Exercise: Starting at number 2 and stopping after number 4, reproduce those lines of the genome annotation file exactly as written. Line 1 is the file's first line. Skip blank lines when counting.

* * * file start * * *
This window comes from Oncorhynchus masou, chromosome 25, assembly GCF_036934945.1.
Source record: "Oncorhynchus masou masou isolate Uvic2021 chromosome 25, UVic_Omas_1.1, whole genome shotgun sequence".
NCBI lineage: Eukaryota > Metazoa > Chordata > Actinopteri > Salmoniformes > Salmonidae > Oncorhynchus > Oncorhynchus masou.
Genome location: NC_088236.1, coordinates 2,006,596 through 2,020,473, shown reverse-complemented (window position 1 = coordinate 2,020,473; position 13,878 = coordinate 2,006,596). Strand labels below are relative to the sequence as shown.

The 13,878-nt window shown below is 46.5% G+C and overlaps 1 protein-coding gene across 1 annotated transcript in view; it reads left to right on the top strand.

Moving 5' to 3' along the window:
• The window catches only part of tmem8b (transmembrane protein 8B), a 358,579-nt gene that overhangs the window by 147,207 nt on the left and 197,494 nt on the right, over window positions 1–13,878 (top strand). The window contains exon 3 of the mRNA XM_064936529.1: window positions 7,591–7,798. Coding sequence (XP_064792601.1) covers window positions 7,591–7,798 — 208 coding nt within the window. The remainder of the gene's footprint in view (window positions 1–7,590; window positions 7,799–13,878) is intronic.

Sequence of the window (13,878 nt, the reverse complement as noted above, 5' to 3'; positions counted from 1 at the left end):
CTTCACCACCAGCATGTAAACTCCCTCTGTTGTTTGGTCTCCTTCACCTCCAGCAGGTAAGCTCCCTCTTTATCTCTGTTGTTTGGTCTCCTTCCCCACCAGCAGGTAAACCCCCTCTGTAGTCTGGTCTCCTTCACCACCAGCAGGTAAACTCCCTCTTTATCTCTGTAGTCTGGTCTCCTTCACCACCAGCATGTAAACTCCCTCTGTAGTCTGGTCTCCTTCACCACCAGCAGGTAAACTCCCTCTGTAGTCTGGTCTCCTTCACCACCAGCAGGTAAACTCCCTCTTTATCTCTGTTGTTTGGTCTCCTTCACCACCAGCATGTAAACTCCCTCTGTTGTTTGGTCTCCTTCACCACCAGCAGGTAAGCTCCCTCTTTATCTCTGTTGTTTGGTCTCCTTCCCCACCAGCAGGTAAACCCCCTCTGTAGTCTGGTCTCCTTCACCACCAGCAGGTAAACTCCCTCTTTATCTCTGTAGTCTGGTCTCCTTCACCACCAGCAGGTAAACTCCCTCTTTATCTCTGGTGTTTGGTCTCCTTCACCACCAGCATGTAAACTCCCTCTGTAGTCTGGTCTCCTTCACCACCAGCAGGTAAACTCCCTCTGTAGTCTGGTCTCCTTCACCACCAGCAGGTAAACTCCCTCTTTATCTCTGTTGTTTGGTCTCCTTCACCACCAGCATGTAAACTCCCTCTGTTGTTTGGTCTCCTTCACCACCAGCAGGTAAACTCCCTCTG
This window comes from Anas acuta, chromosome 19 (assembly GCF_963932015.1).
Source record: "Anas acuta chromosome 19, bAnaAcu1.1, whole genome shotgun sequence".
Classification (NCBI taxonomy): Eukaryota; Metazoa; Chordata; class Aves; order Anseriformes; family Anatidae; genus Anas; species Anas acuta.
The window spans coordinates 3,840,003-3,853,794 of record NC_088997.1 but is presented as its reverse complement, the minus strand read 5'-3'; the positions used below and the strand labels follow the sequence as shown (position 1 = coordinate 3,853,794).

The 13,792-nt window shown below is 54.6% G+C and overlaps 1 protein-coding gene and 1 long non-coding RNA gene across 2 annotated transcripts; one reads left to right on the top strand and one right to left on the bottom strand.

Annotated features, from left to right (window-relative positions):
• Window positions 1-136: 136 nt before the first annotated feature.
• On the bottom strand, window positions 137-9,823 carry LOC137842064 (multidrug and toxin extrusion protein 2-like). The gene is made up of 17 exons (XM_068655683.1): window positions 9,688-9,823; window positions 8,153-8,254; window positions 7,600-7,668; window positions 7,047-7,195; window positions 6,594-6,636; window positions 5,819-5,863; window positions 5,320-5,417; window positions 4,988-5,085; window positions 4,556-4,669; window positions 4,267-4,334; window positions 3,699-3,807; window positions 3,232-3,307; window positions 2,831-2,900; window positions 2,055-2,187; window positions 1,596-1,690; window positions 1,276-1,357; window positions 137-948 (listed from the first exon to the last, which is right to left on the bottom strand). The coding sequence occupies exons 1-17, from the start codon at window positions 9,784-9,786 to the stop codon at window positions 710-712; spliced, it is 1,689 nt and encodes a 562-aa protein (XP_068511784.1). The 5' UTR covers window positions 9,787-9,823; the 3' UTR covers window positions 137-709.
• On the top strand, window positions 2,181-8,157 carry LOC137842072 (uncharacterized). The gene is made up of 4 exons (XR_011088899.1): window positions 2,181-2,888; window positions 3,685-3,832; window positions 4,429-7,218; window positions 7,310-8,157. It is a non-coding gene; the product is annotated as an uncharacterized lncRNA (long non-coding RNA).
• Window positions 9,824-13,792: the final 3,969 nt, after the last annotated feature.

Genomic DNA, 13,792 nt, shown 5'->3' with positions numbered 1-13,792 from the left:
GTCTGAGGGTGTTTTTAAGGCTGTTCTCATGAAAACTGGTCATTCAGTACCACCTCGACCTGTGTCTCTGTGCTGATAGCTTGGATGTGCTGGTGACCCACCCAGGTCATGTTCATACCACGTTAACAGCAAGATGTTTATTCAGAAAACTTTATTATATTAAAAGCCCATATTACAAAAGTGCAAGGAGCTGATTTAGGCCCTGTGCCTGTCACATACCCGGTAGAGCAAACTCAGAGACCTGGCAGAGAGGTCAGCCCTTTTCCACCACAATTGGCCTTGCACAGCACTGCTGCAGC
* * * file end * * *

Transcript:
Source record: "Oncorhynchus masou masou isolate Uvic2021 chromosome 25, UVic_Omas_1.1, whole genome shotgun sequence".
NCBI lineage: Eukaryota > Metazoa > Chordata > Actinopteri > Salmoniformes > Salmonidae > Oncorhynchus > Oncorhynchus masou.
Genome location: NC_088236.1, coordinates 2,006,596 through 2,020,473, shown reverse-complemented (window position 1 = coordinate 2,020,473; position 13,878 = coordinate 2,006,596). Strand labels below are relative to the sequence as shown.